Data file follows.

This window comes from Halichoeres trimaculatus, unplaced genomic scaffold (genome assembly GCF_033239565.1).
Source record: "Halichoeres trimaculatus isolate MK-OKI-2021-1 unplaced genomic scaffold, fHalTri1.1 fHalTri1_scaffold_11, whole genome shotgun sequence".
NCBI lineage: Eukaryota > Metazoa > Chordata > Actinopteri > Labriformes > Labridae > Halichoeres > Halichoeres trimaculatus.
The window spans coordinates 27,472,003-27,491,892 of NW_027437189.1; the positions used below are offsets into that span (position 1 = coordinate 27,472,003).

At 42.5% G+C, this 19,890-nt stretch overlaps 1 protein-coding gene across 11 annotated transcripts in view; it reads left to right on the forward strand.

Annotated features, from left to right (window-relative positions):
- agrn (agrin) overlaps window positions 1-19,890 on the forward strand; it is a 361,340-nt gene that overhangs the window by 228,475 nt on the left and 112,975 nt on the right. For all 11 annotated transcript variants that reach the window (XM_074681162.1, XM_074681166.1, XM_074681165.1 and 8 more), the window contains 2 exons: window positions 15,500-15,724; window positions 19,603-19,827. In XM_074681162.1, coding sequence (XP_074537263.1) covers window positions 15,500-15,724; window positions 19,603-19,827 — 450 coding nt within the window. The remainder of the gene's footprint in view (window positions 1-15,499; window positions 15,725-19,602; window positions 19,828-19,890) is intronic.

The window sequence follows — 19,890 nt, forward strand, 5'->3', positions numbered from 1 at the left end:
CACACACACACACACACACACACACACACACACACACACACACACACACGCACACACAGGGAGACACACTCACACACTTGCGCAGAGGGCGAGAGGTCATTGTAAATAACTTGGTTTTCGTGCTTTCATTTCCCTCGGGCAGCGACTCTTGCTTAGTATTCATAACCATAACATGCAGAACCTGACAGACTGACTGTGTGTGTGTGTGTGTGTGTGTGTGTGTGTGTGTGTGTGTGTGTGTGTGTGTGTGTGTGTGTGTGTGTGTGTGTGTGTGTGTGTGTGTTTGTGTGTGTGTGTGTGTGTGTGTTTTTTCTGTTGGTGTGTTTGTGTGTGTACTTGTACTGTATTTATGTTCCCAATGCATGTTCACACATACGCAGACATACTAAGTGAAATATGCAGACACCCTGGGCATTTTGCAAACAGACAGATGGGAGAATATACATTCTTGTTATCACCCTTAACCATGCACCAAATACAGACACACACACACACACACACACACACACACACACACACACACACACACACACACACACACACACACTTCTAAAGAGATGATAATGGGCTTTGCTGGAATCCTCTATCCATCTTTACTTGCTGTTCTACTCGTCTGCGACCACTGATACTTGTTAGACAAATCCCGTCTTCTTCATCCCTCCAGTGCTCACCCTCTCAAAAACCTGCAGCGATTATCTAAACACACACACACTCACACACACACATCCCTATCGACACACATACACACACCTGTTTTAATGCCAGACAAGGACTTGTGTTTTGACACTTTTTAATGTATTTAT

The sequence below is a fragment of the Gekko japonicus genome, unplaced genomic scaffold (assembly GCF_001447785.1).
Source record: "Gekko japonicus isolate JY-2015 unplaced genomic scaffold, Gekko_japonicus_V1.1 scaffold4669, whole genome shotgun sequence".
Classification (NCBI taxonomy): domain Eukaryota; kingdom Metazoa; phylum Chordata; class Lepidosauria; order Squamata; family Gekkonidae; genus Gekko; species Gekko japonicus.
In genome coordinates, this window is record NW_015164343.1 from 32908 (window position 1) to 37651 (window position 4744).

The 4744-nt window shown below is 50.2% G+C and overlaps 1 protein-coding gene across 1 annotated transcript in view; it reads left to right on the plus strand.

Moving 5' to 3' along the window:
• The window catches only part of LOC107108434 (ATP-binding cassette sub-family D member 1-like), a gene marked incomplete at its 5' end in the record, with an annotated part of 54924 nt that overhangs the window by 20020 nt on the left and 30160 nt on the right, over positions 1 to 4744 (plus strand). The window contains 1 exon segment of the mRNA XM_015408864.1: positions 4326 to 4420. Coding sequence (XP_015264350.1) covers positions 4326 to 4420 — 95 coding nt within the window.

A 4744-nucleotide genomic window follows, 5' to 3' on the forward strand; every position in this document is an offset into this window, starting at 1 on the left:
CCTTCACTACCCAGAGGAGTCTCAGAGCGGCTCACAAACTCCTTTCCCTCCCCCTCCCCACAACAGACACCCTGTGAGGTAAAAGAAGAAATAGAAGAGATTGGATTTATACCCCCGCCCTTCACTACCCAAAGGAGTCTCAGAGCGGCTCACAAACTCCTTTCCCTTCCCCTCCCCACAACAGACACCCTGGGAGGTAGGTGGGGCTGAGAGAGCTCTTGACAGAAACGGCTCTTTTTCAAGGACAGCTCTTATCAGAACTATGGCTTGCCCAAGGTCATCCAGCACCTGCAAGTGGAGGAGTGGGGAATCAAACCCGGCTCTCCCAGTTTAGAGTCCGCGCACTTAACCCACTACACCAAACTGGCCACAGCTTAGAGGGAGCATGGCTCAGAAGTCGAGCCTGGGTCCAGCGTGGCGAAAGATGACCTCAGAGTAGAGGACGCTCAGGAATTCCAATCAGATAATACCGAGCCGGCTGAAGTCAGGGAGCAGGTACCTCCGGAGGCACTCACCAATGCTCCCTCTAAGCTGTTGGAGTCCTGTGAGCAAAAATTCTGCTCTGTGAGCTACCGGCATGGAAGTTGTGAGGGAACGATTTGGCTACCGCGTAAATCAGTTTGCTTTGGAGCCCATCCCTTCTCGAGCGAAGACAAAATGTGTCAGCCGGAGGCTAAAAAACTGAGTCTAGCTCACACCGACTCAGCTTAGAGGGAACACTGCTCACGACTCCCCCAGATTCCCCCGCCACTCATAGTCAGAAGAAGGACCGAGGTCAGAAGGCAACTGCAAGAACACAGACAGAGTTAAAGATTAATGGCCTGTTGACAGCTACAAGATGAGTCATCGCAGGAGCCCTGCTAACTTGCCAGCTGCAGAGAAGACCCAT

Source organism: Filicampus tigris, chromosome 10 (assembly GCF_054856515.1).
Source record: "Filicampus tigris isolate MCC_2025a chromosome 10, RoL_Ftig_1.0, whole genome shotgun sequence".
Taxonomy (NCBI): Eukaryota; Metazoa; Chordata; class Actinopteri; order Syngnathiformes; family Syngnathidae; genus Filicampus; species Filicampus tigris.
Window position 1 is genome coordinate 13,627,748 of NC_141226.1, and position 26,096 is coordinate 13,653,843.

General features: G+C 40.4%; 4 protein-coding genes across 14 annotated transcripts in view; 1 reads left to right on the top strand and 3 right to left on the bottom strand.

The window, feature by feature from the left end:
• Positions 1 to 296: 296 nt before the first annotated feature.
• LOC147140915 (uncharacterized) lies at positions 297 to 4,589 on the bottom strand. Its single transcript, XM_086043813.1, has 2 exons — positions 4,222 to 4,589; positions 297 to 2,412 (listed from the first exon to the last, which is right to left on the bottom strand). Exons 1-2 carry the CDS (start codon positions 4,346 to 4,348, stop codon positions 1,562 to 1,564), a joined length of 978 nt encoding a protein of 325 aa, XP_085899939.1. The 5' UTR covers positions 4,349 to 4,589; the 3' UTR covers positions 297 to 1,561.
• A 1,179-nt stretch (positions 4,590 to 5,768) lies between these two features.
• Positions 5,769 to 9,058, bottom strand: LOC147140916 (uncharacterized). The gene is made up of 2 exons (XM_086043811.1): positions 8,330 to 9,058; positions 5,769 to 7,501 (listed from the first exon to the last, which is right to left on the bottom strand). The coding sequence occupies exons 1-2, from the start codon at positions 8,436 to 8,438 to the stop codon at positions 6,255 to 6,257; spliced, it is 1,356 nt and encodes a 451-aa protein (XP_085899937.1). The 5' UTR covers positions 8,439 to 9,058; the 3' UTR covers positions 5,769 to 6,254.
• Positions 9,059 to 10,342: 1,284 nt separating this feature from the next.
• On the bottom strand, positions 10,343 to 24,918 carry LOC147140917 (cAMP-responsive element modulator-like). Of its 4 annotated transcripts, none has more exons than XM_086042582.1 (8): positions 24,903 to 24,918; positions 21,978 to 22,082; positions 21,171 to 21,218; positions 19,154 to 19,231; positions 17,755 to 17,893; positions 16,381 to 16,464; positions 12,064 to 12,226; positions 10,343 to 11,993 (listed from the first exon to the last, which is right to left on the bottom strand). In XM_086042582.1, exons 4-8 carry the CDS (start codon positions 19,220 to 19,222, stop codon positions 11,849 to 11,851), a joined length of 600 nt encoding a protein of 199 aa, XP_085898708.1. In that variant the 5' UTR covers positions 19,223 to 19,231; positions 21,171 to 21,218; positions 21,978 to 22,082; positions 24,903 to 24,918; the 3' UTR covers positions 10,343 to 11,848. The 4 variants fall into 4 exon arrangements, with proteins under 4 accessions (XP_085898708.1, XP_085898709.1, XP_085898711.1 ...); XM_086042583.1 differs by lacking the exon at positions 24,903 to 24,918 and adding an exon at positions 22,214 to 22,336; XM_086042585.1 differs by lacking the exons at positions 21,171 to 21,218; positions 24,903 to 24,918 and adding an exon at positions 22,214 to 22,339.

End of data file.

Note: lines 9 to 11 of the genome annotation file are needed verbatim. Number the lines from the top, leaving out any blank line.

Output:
CACACACACACACACACACACACACACACACACACACACACACACACACGCACACACAGGGAGACACACTCACACACTTGCGCAGAGGGCGAGAGGTCATTGTAAATAACTTGGTTTTCGTGCTTTCATTTCCCTCGGGCAGCGACTCTTGCTTAGTATTCATAACCATAACATGCAGAACCTGACAGACTGACTGTGTGTGTGTGTGTGTGTGTGTGTGTGTGTGTGTGTGTGTGTGTGTGTGTGTGTGTGTGTGTGTGTGTGTGTGTGTGTGTGTGTGTGTTTGTGTGTGTGTGTGTGTGTGTGTTTTTTCTGTTGGTGTGTTTGTGTGTGTACTTGTACTGTATTTATGTTCCCAATGCATGTTCACACATACGCAGACATACTAAGTGAAATATGCAGACACCCTGGGCATTTTGCAAACAGACAGATGGGAGAATATACATTCTTGTTATCACCCTTAACCATGCACCAAATACAGACACACACACACACACACACACACACACACACACACACACACACACACACACACACACACACACACTTCTAAAGAGATGATAATGGGCTTTGCTGGAATCCTCTATCCATCTTTACTTGCTGTTCTACTCGTCTGCGACCACTGATACTTGTTAGACAAATCCCGTCTTCTTCATCCCTCCAGTGCTCACCCTCTCAAAAACCTGCAGCGATTATCTAAACACACACACACTCACACACACACATCCCTATCGACACACATACACACACCTGTTTTAATGCCAGACAAGGACTTGTGTTTTGACACTTTTTAATGTATTTAT

The sequence below is a fragment of the Gekko japonicus genome, unplaced genomic scaffold (assembly GCF_001447785.1).
Source record: "Gekko japonicus isolate JY-2015 unplaced genomic scaffold, Gekko_japonicus_V1.1 scaffold4669, whole genome shotgun sequence".